The Magazine

The Education of John Adams

Jul 5, 1999, Vol. 4, No. 40 • By MICHAEL NOVAK
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No single man is more responsible for the Fourth of July than John Adams. He knew full well the glory that would attach to the author of the Declaration of Independence, and there is a sense in which he spent his entire life preparing for and coveting that glory. But in the summer of 1776, Boston was still battle-scarred. And Adams recognized both that the colonies must be united behind the Declaration and that someone from Massachusetts might be accused of self-interest. So, in one of the greatest acts of abnegation in American history, he stood aside and let Thomas Jefferson, his rival from Virginia, claim the glory of declaring our independence.


No one in the colonies had worked harder to master the law and the ideas of statesmanship than John Adams. On a rigorous schedule, the young Adams roused himself at 6 A.M. to study Latin and Greek. Shy and without social graces, Adams felt both that he had been born to greatness and that he would have to work harder for it than others. Others recognized it as well: While a new lawyer, he was tapped by British agents as the most promising man in the younger set, the perfect choice to supervise the king's affairs in Massachusetts.


Yet Adams was aware of the real condition of America. In the century since 1688, Parliament had gained considerable sway in the British political system, and, faced with the heavy expenses of empire, it had begun to squeeze the colonies for revenue and to exercise enormous power over them. The price of dependency upon England was obsequiousness, servility, and the fawning pursuit of Parliamentary favors. Adams did not interpret America's anger at the Stamp Act of 1765 as a "tax revolt" but as a demand for the dignity denied by the act's underlying usurpation of consent and rights.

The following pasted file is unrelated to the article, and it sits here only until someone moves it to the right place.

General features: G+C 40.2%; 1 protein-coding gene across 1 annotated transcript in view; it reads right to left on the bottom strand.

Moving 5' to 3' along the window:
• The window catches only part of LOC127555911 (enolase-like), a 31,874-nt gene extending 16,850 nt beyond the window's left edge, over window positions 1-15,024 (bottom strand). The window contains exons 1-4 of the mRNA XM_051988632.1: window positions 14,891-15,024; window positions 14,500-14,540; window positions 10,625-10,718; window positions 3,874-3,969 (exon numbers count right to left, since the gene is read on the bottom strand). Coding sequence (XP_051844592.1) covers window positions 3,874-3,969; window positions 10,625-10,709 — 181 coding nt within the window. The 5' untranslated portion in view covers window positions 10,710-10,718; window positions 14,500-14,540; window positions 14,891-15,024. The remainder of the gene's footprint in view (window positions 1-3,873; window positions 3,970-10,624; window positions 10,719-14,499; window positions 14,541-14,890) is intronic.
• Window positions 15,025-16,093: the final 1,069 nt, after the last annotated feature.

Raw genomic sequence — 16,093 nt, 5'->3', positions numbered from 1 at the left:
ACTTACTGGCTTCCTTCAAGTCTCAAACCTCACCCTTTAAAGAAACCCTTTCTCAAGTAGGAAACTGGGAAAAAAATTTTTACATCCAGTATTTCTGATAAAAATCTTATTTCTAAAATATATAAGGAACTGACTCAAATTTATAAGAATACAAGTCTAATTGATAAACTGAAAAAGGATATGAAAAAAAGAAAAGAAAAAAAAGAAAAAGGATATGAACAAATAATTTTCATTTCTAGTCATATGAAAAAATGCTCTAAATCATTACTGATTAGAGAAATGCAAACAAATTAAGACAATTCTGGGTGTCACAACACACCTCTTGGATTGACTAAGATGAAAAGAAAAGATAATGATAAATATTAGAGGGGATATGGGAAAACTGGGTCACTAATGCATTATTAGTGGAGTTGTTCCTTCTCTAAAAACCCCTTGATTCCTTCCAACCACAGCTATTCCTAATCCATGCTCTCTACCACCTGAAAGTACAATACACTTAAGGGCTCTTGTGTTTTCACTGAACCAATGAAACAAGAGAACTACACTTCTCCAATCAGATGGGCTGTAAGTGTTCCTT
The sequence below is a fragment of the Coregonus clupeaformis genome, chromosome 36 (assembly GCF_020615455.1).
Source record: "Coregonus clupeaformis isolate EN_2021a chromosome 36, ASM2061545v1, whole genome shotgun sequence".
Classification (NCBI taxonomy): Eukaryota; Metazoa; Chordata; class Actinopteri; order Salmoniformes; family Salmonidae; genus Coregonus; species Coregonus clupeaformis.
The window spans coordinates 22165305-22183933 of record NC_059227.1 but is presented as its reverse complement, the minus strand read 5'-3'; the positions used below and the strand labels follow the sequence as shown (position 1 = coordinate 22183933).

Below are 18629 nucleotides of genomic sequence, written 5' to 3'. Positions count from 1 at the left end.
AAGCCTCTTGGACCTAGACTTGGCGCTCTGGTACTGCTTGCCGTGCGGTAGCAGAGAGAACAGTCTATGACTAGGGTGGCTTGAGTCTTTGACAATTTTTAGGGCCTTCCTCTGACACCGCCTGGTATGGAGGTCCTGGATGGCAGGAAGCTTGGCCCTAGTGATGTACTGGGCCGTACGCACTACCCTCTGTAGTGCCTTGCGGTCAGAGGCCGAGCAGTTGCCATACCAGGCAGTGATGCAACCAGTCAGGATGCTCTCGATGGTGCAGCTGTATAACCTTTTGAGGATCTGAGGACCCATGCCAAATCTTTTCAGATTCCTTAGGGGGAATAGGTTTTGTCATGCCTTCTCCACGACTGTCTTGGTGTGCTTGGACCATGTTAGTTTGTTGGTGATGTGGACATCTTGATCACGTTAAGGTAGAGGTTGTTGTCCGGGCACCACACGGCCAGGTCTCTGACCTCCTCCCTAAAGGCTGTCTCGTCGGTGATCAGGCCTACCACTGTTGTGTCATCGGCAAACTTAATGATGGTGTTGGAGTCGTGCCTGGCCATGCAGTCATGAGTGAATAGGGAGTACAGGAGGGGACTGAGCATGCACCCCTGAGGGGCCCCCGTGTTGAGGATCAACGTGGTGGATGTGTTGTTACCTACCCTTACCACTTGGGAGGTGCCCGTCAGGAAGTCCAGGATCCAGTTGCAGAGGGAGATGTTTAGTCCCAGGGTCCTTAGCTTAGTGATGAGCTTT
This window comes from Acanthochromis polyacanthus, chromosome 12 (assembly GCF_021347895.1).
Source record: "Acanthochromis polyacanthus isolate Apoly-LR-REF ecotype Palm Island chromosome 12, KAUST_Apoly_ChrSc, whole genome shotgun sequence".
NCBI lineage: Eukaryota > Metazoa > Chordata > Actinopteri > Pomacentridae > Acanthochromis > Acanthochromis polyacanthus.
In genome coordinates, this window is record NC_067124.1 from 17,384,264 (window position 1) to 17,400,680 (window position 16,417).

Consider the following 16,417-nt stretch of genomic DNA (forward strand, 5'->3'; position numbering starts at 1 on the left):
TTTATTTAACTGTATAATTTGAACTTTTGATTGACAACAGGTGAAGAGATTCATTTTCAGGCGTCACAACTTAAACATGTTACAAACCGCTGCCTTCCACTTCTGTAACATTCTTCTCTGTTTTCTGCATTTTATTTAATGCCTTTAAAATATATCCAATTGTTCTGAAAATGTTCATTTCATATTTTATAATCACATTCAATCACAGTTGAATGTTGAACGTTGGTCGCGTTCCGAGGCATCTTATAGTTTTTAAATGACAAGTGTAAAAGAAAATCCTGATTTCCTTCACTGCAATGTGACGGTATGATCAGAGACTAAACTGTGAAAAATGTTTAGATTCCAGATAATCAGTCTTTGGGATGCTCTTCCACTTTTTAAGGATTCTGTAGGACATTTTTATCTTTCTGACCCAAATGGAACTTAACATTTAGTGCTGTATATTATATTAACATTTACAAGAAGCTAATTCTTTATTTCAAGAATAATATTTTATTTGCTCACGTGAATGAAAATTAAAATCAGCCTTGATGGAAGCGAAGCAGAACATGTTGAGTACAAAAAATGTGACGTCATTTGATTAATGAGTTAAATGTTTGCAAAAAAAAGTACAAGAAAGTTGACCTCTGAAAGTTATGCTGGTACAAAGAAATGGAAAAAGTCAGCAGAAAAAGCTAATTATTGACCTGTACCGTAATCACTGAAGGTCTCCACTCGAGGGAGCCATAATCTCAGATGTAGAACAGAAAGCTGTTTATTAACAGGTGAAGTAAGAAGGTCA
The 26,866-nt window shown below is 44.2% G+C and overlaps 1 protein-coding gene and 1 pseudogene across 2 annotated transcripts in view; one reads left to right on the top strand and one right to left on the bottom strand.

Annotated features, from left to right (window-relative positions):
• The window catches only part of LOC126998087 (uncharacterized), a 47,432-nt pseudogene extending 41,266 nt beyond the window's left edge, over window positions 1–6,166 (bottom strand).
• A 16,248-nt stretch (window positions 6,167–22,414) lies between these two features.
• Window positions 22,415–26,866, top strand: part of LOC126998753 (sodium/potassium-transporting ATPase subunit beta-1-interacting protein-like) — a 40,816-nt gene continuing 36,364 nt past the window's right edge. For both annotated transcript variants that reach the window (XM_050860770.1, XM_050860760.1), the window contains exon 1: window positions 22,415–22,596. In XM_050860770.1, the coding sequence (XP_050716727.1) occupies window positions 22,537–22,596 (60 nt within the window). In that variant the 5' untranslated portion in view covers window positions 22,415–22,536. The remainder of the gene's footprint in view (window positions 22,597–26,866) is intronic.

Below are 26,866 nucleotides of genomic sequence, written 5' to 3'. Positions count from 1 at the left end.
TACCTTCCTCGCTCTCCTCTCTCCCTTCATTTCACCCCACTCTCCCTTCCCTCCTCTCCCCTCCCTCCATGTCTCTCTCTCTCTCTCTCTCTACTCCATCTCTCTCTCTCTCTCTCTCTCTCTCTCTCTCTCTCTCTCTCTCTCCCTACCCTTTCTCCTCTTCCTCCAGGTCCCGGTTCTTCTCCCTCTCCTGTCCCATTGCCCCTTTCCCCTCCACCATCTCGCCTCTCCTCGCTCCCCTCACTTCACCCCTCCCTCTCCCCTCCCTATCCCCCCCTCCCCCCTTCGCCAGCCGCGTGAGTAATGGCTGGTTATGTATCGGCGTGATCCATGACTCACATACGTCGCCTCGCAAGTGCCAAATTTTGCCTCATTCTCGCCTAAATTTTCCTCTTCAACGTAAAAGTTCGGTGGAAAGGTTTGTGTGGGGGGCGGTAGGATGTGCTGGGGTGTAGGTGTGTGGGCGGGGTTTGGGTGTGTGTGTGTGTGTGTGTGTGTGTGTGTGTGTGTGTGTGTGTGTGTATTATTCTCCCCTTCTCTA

At the same time, Adams loved justice and, at enormous risk to his reputation among the growing band of partisans of independence, undertook in early 1770 the legal defense of the young British soldiers who had opened fire on an angry Boston mob. His brilliant and beautiful wife Abigail feared for his safety, but he argued that the integrity of the law demanded his services: "Where there is no law, there is no liberty." He won acquittal for the frightened young men and secured his reputation for both moral courage and respect for law.


From the moment of his arrival at the opening of the Continental Congress in September 1774, he worked to persuade his fellow congressmen of the necessity and wisdom of independence -- often at private discussions and small dinners. Complete union was his goal: full support from Georgia to New Hampshire. Adams bore the brunt of the deeply contested congressional argument.


Towards the end, while Jefferson was away in Virginia, Adams singlehandedly brought the issue to a vote and gave -- in response to the objections by the Pennsylvania delegation -- an extemporaneous summation that many recalled years later as the most brilliant argument they had ever heard. Congress passed the resolution for independence on July 2, and the next day Adams wrote to Abigail his famous letter on the Declaration:


The second day of July, 1776, will be the most memorable epoch in the history of America. I am apt to believe that it will be celebrated by succeeding generations as the great anniversary Festival. It ought to be commemorated, as the Day of Deliverance, by solemn acts of devotion to God Almighty. It ought to be solemnized with pomp and parade, with shows, games, sports, guns, bells, bonfires and illuminations, from one end of this continent to the other, from this time forward forever.


You will think me transported with enthusiasm, but I am not. I am well aware of the toil and blood and treasure that it will cost to maintain this Declaration, and support and defend these States. Yet through all the gloom I can see the rays of ravishing light and glory. I can see that the end is worth more than all the means; that prosperity will triumph in that day's transaction, even though we [may regret] it, which I trust in God we shall not.


The role of Adams in producing the Constitution was also pervasive. He was the first to suggest, as early as 1776, the method of convention and ratification by which a people might establish their own founding document. He was the moving force behind the 1780 state constitution of Massachusetts, which became the model for nearly all the other states, and the honor of being a constitutional lawgiver, a "Solon or Lycurgus," he perceived as the greatest glory of his life.